Sea Veggies: 100% Natural Seaweed to Feed the Hungry Herbivores in your Reef Aquarium
Your herbivore fish might like to munch on the naturally growing algae in your tank like filamentous algae or other micro and macro algae. Some even like the Caulerpa species. Seaweed is a natural part of the diet for them in the oceans.
Some hobbyists like to feed terrestrial veggies, like romaine lettuce and spinach. But these have to be fed with caution and rinsed well to remove any chemicals and pesticides. Since it is not part of the natural diet of fish in the oceans, it should not be used as the only source of vegetables for your fish. Many of the flake food advertised as a veggie flake actually has fish meal and fillers mixed in to create the flakes.
If you have the space for a refugium, growing some species of fresh macro algae is beneficial in many ways. First, it provides herbivore fish with a diet of fresh vegetables in their natural environment that are free of preservatives which can alter the nutritional content. Second, the refugium provides a natural home for pods, inverts, crustaceans and other forms of benthic life. Third, it provides an excellent means of nutrient export when the macros are culled.
Perhaps the best all-natural food you can get, in lieu of a refugium with macros, is Julian Sprung's Sea Veggies. Made of 100% natural seaweed, it is the food of choice for many aquarists.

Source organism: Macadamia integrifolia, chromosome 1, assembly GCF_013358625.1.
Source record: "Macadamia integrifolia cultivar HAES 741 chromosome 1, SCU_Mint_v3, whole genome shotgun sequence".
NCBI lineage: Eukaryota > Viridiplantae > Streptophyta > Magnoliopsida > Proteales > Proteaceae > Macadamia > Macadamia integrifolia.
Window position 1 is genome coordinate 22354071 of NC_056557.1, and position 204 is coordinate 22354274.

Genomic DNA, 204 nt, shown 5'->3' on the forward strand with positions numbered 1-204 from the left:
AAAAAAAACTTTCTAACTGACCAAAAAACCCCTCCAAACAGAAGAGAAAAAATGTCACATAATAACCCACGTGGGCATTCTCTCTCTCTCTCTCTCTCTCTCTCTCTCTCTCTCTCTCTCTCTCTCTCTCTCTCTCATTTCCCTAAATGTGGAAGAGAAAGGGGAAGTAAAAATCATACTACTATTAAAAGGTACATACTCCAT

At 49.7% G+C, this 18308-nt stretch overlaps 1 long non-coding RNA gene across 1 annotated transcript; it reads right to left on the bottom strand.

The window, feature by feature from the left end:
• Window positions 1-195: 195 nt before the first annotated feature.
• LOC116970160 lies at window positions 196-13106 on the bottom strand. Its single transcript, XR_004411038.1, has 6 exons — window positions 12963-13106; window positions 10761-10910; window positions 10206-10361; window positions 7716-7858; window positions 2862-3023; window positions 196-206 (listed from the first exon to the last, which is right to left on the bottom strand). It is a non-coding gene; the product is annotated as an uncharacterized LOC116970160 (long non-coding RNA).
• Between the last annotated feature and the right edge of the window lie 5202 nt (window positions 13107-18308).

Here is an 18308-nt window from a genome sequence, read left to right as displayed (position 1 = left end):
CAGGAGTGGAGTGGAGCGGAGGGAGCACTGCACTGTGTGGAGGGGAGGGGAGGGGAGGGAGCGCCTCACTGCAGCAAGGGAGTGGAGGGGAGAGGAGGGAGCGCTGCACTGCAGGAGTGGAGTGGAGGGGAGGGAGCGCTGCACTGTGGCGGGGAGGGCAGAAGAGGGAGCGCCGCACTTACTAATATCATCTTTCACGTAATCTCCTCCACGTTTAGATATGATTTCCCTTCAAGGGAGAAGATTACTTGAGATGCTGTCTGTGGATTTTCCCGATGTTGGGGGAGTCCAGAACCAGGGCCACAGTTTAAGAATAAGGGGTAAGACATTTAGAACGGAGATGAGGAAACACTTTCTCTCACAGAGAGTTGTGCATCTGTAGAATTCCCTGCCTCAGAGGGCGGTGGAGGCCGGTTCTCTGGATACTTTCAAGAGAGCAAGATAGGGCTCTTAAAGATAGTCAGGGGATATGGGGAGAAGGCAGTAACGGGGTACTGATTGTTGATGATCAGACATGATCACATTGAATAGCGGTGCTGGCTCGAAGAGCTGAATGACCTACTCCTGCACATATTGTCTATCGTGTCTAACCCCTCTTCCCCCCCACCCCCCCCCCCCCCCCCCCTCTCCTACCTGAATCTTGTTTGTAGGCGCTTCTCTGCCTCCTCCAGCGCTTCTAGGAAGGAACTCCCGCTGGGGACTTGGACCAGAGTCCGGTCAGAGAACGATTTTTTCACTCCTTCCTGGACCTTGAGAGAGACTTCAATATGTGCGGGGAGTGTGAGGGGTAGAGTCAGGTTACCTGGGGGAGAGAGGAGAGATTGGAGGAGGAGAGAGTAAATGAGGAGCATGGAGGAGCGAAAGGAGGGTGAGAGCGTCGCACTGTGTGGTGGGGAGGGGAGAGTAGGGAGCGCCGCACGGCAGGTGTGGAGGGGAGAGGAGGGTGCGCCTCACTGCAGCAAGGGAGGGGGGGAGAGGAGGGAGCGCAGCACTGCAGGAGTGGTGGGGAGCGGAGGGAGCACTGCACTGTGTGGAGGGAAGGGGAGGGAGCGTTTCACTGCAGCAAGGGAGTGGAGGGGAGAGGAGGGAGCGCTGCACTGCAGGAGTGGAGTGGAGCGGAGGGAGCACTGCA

Sea Veggies come in a 3 oz. jar of "flakes" (which are still 100% seaweed that is chopped into small bits) or in sheets. While the seaweed sheets can be fed using a simple seaweed clip, the new Two Little Fishies Pouch Feeder and the Innovative Marine Gourmet Grazer are great options as it allow your tangs to graze on the seaweed slowly. The seaweed flakes are great because it can be broadcast fed to the tank like regular flake food. We prefer feeding them through a feeding ring, giving the flakes time to soak with water and allowing them to sink rather than float away into the overflow.
SeaVeggies come in 4 varieties of seaweed:
- Purple - Porphyra umbilicalis
- Red - Palmaria palmata
- Green - Porphyra yezoensis
- Mixed - Palmaria, Porphyra, and Ulva spp
We found it hard to choose between the varieties and got the mixed jar which also contains Ulva. All fish seem to enjoy this tasty treat! What do you feed the herbivores in your tank?